Fight over 2020 electronic election records moves to Pennsylvania court

HARRISBURG — A Williamsport County judge is set to decide whether to force officials to provide electronic voter records on a voter-by-voter basis after the state’s Office of Open Records ruled Pennsylvania law makes them confidential.

Heather Honey, who runs the Lebanon, Pennsylvania-based firm Haystack Investigations, in October requested a digital copy of Lycoming County’s “votes cast record” for the 2020 general election in which Democratic challenger Joe Biden toppled Republican President Donald Trump.

Lycoming said no to Honey, saying Honey was essentially requesting the contents of ballot boxes and voting machines, information the state election code says is off-limits to public inspection.

In a January ruling, Office of Open Records Appeals Officer Erin Burlew agreed with the county’s chief electoral officer that the record of votes cast “is the digital equivalent of the contents of ballot boxes.”

Honey challenged that decision in county court in February, likening the record of votes cast to a spreadsheet and describing it as “simply a digital report tallying the results of ballots scanned into a tabulator. The CVR is a report that is prepared after an election from a desktop computer that is not and has never been the contents of a ballot box.

Thomas Breth, a Butler-based attorney for three Williamsport-area residents who were cleared to join the case — a local businessman, retired state trooper and Republican Rep. State Joe Hamm – said in a hearing last week there was evidence the Honey Desires records are random and cannot be used to determine how an identifiable individual voted.

“The whole argument that somehow this record of votes cast would allow anyone to match a voter to a ballot is incorrect,” despite officials’ claims to the contrary, Breth said. .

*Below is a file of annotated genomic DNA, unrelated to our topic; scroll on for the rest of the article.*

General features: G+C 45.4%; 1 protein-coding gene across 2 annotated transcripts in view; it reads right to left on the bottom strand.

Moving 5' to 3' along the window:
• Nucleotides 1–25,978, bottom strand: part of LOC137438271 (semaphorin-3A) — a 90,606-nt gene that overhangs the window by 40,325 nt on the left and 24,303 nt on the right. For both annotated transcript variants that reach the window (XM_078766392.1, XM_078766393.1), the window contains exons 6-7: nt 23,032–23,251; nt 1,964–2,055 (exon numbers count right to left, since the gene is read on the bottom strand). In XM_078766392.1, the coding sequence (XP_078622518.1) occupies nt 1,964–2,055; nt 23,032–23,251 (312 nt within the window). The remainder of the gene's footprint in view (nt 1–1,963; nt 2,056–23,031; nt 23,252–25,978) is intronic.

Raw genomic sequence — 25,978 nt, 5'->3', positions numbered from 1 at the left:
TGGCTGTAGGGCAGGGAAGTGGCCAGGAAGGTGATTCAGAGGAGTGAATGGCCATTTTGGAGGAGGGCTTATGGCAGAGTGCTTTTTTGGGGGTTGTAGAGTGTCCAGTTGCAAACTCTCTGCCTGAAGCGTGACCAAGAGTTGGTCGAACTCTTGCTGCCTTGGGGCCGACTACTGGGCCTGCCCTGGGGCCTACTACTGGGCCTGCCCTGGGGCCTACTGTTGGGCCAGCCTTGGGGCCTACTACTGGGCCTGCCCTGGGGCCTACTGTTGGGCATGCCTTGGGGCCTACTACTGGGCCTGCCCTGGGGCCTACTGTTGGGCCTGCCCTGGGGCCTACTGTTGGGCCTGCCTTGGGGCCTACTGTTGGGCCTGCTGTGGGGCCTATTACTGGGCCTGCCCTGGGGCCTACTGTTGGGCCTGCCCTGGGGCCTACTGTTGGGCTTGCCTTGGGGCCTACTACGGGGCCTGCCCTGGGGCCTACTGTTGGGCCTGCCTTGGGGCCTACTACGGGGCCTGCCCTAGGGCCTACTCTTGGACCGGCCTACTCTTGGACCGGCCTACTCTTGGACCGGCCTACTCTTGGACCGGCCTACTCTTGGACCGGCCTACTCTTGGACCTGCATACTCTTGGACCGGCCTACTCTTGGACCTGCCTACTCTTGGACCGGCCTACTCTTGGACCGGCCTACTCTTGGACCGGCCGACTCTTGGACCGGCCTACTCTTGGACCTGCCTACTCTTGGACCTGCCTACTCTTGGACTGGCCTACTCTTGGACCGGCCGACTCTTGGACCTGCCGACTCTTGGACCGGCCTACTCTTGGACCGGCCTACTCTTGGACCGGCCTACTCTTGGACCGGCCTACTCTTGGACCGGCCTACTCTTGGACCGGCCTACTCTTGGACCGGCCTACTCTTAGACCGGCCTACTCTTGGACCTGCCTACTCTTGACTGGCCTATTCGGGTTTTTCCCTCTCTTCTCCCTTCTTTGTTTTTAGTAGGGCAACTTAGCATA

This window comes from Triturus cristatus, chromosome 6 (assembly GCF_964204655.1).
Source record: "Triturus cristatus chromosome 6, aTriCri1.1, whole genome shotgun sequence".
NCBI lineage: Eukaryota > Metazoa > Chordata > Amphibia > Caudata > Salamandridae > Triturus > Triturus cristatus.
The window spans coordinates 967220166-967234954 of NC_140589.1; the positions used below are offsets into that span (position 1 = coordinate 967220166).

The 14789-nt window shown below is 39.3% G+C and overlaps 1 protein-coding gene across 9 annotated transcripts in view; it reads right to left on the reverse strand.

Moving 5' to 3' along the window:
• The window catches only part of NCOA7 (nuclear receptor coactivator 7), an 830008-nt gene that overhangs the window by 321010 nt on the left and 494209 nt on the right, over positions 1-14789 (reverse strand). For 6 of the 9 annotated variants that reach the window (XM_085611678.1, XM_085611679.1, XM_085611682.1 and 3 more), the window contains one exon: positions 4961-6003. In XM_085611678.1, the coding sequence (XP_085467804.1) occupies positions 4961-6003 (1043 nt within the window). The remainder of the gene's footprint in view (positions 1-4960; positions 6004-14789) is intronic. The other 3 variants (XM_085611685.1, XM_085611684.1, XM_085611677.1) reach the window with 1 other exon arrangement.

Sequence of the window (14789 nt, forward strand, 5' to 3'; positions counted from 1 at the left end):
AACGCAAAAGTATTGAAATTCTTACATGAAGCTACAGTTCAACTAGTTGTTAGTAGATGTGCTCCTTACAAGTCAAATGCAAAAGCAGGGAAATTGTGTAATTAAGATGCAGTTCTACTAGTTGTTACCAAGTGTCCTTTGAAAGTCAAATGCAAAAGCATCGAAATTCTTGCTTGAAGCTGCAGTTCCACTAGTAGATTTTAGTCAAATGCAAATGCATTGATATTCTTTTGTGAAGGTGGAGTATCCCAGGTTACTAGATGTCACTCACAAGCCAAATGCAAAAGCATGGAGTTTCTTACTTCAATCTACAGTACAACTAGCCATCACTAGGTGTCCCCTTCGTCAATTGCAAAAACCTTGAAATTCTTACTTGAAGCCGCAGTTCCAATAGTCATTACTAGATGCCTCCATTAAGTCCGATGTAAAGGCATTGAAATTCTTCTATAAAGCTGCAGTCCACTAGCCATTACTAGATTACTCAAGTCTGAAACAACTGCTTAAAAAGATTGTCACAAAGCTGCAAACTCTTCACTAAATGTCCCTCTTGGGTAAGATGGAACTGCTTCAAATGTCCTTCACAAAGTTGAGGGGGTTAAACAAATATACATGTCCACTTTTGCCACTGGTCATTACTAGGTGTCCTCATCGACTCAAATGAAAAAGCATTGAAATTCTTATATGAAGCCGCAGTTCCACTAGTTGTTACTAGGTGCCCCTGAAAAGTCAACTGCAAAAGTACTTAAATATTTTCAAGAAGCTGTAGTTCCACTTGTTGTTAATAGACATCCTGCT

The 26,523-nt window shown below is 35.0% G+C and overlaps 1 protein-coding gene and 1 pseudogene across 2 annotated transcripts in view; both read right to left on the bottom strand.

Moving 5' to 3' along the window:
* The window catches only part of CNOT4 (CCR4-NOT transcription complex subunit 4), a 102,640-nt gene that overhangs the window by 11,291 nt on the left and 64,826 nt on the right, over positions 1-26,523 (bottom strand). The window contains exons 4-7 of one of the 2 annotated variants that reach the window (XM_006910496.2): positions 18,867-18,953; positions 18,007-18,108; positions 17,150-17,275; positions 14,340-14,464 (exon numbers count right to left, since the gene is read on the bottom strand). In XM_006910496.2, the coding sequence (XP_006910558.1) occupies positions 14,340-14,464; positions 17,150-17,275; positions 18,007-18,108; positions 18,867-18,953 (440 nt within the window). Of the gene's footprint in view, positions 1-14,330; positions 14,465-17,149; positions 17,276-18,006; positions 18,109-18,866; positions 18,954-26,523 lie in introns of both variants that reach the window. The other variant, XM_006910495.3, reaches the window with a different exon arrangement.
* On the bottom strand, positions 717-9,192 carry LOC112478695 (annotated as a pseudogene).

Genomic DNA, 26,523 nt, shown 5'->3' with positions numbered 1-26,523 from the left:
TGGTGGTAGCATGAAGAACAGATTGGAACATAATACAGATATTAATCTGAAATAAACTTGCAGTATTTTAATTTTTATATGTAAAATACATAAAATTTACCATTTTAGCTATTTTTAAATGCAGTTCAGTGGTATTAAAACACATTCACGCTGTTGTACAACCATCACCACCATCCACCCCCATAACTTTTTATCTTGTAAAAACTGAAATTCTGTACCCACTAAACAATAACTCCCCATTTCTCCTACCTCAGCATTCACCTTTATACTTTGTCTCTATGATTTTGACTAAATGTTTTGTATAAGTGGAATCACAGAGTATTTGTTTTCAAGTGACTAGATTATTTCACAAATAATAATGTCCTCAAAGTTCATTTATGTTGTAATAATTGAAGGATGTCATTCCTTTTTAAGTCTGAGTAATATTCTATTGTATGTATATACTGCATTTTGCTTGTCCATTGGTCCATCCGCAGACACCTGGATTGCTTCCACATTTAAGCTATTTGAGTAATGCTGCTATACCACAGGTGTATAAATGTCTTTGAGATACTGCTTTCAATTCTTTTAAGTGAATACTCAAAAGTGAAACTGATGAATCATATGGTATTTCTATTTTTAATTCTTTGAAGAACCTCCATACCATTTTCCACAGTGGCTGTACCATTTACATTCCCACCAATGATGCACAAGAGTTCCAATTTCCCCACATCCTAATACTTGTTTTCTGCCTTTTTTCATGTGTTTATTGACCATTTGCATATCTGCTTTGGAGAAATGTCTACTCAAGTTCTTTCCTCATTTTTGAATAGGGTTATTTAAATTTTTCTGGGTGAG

Honey told the court that the records she is looking for do not link the ballots to individual voters in a way that would identify them, and that they can help people verify the work of election officials when counting the ballot. total number of votes. At least one county granted him the cast-vote record data, Breth said.

“The CVRs are important public documents,” she wrote in the February lawsuit, acting as her own attorney. “The CVRs allow the public to inspect the adjudication process, because only the CVR indicates the number and character of the corrections made during the tabulation of the votes.”

Honey did not return messages seeking comment, nor did Lycoming County attorneys.

But in an April brief, the county argued the records in question were the equivalent of ballot boxes.

“The fact that modern technology has removed the physical box does not mean that this information is subject to public disclosure,” they wrote.

Earlier this month, Democratic Gov. Tom Wolf’s acting secretary of state Leigh Chapman asked to intervene in the Lycoming County case, saying Honey “has or is likely to” file similar demands. for records of votes cast in other counties in the state.

Agency spokeswoman Ellen Lyon declined to comment, citing ongoing litigation, but state attorneys said records of votes cast were produced before votes were tabulated and counted.

“Thus, this record is not, as petitioner Honey contends, ‘a numerical tally,'” the State Department argued in a June 8 request to join the Lycoming County litigation. “Excessive votes may be displayed, which are resolved by other aspects of the EMS software. In other words, the data will not be processed and considering it at first sight will be problematic. »

Some systems “even capture scans of ballots, similar to photocopies or photographs, and therefore can potentially reveal a voter’s identity,” the state wrote. Data from cast-vote records may lack randomization, they said, so the data Honey researched can be compared to the polling station’s numbered list of voters to “create insight into how a person vote”.

In a Nov. 8 email to county election officials, State Department Bureau of Elections Director Jess Mathis cautioned them against releasing voting records.

Breth said the two days of testimony in the case this month contradict those voter privacy concerns and show the state has certified that Lycoming’s electoral system meets constitutional requirements for a secret ballot.

He noted that the state’s right-to-know law does not allow agencies to review how a requester plans to use public records.

“The public isn’t as dumb as the Commonwealth Secretary leads us to believe,” Breth said. “‘You’re not smart enough to get this data because you might be confused.’ It’s offensive.


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